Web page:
Revised sales figures for the collectible 2008-W Proof Gold Buffalo Coins have been released by the United States Mint. This follows the previous release of revised figures for the 2008 Gold, Platinum, and Silver Eagles and the 2008-W Uncirculated Gold Buffalo coins. The revised numbers are surprising and result in overall mintage increases for all Proof Gold Buffalo coins.
Below is a table presenting the revised sales figures for the collectible 2008 Gold Buffalo coins by product option. A total column is added to compute the total mintage for coins across all product options. I am also reproducing the numbers for the collectible uncirculated Gold Buffalo coins, which were previously released.
|2008 Gold Buffalo||Per Option||Total|
|1 oz. Uncircualted||3,025||9,074|
|1/2 oz. Uncirculated||3,237||16,908|
|1/4 oz. Uncirculated||3,900||9,949|
|1/10 oz. Uncirculated||11,380||17,429|
|4 Coin Uncirculated Set||6,049|
|Double Prosperity Set||7,622|
|1 oz. Proof||11,060||25,496|
|1/2 oz. Proof||2,184||16,620|
|1/4 oz. Proof||1,331||15,767|
|1/10 oz. Proof||11,080||25,516|
|4 Coin Proof Set||14,436|
The revised figures for the proof coins show a huge drop for sales of the individual 1/4 oz and 1/2 oz coins. These were previously reported as 4,638 (1/2 oz) and 5,972 (1/4 oz). This was offset by an increase in the number of reported sales for the 4 Coin Set, which changed from 7,931 to 14,436. The net result is increased mintages for all of the 2008 Proof Gold Buffalo coins. Find the full comparison on Numismatic News.
After the recent updates, the mintages for the 2008-W Uncirculated Gold Buffalo coins are now well below the mintages for the corresponding proof coins (except the 1/2 oz). Until now the proof versions seem to have brought higher premiums on the secondary market. It will be interesting to see if the revised numbers cause this to change.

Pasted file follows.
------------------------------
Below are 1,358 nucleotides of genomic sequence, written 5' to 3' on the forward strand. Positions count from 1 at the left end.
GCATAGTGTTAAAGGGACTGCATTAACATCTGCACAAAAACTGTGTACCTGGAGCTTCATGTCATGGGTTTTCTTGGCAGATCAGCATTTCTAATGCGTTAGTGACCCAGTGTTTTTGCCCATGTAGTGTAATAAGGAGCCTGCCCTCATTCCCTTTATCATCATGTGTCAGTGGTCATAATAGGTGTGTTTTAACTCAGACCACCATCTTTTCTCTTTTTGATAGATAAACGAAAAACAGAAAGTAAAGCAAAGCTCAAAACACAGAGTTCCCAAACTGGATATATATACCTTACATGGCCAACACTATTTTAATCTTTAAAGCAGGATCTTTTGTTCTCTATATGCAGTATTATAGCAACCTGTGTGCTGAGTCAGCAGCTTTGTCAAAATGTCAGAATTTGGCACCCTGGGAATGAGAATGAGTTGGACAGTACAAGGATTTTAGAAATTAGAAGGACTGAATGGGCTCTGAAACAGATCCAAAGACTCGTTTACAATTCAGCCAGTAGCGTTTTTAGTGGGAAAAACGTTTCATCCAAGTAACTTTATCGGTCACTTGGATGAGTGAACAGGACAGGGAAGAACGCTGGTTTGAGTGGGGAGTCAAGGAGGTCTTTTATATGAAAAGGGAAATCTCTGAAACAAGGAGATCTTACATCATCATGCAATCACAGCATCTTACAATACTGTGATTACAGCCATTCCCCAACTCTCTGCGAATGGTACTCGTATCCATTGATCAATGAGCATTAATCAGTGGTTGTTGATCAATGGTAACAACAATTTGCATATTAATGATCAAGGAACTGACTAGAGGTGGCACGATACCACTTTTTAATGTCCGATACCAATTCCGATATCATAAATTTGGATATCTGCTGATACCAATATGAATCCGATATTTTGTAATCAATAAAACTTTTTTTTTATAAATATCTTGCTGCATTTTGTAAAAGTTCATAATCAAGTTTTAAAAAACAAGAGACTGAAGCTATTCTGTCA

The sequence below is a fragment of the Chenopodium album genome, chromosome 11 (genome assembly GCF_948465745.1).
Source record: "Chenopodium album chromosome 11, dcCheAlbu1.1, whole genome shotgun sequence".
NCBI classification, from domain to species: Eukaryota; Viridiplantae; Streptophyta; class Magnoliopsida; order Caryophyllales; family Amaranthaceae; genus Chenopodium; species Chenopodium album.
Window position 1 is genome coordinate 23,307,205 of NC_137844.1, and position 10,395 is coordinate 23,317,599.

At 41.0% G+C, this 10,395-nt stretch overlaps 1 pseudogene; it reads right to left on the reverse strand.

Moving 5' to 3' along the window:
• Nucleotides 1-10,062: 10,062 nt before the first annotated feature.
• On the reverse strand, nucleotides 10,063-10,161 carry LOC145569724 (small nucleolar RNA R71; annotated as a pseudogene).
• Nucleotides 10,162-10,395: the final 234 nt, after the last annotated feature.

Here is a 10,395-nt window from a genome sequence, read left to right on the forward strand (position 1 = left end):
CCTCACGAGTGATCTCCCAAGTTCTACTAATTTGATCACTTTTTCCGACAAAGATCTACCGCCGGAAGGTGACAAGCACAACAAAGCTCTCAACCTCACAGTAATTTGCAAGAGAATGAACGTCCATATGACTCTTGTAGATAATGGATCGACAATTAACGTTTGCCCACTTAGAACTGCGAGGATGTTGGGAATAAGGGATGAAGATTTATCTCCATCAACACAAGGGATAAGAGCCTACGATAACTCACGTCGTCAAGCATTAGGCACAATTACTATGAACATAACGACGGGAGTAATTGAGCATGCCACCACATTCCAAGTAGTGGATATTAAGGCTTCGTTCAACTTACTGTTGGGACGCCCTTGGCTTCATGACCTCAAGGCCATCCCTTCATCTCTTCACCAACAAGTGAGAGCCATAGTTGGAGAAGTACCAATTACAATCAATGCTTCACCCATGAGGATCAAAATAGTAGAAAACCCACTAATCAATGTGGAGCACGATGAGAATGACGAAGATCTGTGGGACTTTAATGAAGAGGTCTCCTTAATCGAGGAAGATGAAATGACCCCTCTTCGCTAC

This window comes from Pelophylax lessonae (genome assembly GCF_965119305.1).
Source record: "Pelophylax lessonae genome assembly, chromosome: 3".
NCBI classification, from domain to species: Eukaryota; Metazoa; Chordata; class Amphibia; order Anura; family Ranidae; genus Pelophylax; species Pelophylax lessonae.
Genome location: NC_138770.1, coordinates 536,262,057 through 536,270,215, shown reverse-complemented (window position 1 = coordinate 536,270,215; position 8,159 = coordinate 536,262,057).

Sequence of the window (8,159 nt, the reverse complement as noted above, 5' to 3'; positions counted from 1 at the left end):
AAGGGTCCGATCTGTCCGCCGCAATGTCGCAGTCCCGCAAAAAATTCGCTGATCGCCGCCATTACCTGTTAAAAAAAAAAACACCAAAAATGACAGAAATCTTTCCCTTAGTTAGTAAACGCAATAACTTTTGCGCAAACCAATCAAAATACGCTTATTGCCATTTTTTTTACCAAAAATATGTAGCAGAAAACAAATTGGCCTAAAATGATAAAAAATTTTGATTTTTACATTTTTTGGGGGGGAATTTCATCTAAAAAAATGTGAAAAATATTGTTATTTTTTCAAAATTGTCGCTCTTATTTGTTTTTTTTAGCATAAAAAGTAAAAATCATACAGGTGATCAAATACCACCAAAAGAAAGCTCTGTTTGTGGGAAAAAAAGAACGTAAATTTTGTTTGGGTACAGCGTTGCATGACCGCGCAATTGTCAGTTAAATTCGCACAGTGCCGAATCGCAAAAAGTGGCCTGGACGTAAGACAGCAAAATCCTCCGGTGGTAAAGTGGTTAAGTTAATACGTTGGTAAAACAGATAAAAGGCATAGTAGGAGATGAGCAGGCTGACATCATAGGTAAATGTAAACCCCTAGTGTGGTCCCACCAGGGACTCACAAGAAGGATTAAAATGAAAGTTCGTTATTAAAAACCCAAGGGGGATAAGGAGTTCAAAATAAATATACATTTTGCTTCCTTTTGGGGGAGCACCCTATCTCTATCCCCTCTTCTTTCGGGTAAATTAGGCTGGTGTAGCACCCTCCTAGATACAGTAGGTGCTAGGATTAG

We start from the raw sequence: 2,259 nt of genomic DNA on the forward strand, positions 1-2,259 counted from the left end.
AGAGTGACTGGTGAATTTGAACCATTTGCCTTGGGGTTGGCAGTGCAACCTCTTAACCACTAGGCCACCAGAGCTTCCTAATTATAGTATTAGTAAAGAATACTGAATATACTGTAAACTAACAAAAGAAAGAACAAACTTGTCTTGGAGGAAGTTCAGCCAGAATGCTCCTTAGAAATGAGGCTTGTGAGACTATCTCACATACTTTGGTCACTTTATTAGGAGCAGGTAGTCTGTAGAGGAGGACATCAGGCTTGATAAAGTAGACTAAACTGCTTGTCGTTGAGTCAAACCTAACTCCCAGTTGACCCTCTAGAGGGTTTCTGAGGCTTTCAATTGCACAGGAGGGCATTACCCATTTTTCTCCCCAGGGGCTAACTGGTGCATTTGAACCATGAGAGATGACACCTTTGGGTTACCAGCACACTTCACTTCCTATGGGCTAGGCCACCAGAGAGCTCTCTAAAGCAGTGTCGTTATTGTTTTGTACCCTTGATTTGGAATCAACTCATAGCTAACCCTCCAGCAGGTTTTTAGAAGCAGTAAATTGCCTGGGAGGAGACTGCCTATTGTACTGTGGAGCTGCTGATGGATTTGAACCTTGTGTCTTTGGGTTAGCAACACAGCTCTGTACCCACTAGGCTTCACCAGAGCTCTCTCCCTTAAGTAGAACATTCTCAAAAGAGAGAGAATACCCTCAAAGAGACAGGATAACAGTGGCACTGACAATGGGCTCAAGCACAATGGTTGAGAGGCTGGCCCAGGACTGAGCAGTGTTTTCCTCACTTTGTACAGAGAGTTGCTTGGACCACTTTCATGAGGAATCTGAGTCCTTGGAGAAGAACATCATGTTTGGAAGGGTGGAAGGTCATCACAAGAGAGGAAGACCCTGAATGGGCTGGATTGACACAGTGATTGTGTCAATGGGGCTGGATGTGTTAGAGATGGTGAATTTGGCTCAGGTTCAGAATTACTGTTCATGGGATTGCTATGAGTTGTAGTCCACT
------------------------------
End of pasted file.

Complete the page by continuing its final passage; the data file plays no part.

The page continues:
The big changes have made some people justifiably skeptical of the new numbers, and sales figures reported by the US Mint in general. I don’t have a good explanation for the huge shifts in the numbers, but the unique confluence of events in late 2008 might have created an environment for flawed sales reports or large subsequent adjustments.
For the majority of 2008, collectible gold coins available from the US Mint had been priced at excessive premiums. The coins were released at a time when the price of gold was high and prices were not adjusted after the price of gold moved lower. The collectible platinum coins were also priced at high premiums and were completely unavailable for several weeks at a time while the price of platinum fell precipitously. Starting in 2009, the US Mint began a new pricing policy which made coin prices more responsive to changes in precious metals prices and also eliminated the need to lengthy sales suspensions.
Late in the year, the US Mint announced sweeping product discontinuations which would eliminate nearly all Gold Buffalo offerings, nearly all Platinum Eagle offerings, and all fractional uncirculated Gold Eagle offerings. Just a few days later, the remaining 2008 gold and platinum coin products had their prices slashed to bring premiums into line with precious metals prices.
The combination of the discontinuation announcement and lower prices set off a rapid pace of sales into the end of the year. Products quickly sold out or entered backorder status, with some backorders extending for months. Products previously purchased at higher prices might have been returned or customers may have canceled orders not yet delivered. This chaotic environment may have caused flaws with the sales reporting for this period.